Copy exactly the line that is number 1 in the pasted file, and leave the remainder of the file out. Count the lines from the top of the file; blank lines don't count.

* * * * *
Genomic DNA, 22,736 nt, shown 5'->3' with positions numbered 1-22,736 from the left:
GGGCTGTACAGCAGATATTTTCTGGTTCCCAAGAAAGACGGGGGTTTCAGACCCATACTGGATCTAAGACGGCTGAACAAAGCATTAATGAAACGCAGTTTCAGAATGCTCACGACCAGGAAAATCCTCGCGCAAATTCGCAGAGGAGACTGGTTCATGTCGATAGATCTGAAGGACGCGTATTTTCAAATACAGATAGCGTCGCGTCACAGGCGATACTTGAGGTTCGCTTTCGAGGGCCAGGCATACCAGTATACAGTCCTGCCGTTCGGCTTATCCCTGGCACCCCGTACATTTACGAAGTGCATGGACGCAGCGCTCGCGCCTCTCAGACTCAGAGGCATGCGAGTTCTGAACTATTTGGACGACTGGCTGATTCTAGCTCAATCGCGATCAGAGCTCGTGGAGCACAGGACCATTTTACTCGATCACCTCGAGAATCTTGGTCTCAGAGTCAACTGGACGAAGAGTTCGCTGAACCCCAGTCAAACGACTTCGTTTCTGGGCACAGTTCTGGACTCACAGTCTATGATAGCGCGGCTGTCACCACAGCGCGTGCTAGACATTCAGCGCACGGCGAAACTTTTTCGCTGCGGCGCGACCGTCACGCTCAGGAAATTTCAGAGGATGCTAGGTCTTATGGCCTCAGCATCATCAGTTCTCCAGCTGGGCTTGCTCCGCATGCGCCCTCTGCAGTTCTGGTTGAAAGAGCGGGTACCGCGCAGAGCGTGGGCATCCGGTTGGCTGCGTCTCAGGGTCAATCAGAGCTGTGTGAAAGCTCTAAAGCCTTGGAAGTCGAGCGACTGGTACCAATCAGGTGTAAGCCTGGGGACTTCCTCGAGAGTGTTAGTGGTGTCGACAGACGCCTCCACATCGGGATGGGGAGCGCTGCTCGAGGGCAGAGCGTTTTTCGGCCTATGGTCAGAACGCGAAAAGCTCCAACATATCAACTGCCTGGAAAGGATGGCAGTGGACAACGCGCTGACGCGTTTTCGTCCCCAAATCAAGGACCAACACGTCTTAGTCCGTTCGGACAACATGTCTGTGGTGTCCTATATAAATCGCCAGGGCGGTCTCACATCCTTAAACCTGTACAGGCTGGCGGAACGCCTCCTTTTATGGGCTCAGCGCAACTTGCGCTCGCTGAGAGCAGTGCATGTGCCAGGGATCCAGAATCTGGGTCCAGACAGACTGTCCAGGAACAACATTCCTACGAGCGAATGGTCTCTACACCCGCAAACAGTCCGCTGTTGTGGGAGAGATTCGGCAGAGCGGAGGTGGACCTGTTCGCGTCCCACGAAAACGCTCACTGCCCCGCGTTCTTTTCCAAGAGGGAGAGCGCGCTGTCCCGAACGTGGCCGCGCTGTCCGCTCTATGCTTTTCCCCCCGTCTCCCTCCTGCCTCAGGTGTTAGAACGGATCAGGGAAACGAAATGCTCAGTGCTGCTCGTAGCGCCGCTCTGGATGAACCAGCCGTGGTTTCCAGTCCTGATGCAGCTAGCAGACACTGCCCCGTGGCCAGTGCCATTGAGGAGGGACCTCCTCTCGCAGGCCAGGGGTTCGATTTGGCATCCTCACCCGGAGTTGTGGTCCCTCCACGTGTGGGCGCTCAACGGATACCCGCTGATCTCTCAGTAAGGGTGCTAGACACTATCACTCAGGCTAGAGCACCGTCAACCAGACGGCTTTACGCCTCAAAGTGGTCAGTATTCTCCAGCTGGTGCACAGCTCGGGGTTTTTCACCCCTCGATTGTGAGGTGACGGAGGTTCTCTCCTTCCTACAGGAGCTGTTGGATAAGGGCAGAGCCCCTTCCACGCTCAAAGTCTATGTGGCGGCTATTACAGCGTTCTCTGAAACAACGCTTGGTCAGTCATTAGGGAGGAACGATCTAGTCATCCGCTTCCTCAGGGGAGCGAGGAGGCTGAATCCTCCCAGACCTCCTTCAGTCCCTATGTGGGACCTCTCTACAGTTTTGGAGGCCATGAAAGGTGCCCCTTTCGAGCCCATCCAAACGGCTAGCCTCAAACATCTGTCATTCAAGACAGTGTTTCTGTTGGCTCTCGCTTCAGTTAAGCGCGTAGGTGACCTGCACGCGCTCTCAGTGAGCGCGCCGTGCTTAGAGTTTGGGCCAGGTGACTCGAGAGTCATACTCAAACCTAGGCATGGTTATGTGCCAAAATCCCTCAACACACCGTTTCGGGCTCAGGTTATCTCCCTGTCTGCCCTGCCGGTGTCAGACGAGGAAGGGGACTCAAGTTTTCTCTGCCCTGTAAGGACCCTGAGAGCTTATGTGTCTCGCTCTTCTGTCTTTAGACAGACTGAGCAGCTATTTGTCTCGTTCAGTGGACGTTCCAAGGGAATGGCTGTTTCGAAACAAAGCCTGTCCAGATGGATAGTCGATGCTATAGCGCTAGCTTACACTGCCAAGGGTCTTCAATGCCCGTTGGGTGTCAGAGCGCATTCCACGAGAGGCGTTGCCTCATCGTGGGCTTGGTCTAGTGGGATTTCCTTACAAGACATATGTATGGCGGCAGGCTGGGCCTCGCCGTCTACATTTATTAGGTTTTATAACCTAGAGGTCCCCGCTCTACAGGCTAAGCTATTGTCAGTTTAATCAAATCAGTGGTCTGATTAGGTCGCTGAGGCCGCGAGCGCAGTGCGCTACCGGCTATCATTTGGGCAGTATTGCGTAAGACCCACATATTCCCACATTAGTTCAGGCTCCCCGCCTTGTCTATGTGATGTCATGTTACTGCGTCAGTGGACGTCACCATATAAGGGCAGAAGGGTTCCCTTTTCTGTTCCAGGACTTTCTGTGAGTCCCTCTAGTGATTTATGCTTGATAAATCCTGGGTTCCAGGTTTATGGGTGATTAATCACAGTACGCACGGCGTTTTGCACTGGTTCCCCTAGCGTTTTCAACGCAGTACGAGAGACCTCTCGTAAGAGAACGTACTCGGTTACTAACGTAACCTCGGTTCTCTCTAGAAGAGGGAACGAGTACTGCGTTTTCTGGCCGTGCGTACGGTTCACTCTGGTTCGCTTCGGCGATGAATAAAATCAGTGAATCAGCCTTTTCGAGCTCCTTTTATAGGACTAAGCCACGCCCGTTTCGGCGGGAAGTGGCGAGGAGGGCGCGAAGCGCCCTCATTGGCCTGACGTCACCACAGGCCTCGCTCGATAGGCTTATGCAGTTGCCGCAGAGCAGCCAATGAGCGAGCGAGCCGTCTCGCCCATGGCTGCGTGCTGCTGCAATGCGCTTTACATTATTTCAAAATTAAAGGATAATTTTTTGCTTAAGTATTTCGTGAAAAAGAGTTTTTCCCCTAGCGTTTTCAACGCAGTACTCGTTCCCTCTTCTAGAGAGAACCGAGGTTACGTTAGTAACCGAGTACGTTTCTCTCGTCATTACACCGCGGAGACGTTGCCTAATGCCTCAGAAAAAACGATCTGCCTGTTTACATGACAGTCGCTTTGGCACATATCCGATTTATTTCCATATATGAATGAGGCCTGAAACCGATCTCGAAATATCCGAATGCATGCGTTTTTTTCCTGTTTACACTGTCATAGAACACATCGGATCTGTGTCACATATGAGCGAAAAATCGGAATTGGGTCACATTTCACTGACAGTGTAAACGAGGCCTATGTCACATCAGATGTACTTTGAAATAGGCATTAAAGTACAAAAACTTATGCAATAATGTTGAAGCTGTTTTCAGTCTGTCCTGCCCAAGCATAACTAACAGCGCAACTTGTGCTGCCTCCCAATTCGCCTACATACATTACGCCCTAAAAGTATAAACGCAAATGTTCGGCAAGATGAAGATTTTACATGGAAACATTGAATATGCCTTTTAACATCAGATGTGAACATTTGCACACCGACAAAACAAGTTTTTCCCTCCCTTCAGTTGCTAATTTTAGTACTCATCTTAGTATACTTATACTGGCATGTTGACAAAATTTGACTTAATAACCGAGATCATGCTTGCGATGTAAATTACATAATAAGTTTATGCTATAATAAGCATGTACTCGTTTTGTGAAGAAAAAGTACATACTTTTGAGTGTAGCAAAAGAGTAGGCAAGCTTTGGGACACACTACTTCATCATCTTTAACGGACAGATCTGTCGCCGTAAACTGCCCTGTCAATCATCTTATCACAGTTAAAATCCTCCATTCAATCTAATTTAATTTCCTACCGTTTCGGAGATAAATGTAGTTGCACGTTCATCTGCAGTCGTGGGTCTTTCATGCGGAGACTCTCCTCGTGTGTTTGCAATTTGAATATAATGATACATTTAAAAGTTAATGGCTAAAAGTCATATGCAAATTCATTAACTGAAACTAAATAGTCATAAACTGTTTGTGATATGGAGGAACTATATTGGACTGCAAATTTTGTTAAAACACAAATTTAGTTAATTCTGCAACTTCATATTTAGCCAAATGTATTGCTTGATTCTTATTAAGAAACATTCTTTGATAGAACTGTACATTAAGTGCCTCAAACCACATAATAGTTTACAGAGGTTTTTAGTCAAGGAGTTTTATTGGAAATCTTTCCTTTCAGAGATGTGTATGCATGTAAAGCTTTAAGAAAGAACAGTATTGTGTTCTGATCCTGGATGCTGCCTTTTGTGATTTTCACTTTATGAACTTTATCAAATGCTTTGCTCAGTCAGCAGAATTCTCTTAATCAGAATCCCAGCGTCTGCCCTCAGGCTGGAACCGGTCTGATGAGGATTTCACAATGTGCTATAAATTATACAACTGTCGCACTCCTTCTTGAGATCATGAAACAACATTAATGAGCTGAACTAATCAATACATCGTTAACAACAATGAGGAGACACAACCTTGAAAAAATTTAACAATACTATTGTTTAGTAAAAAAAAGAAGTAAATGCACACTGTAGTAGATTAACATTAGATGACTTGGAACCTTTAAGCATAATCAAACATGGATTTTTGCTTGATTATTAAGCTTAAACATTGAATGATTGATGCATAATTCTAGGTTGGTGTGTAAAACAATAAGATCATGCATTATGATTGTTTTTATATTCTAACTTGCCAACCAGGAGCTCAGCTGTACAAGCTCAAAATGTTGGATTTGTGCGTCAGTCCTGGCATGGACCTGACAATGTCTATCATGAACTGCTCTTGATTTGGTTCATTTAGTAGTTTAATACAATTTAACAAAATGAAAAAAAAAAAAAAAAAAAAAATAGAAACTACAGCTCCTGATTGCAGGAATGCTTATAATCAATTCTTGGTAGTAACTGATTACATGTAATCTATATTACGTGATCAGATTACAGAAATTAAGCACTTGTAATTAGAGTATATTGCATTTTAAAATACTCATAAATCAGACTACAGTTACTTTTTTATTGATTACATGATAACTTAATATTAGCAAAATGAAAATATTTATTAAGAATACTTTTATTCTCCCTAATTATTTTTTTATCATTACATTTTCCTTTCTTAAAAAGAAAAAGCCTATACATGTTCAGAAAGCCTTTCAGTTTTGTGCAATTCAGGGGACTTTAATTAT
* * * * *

Genomic DNA, 22,736 nt, shown 5'->3' with positions numbered 1-22,736 from the left: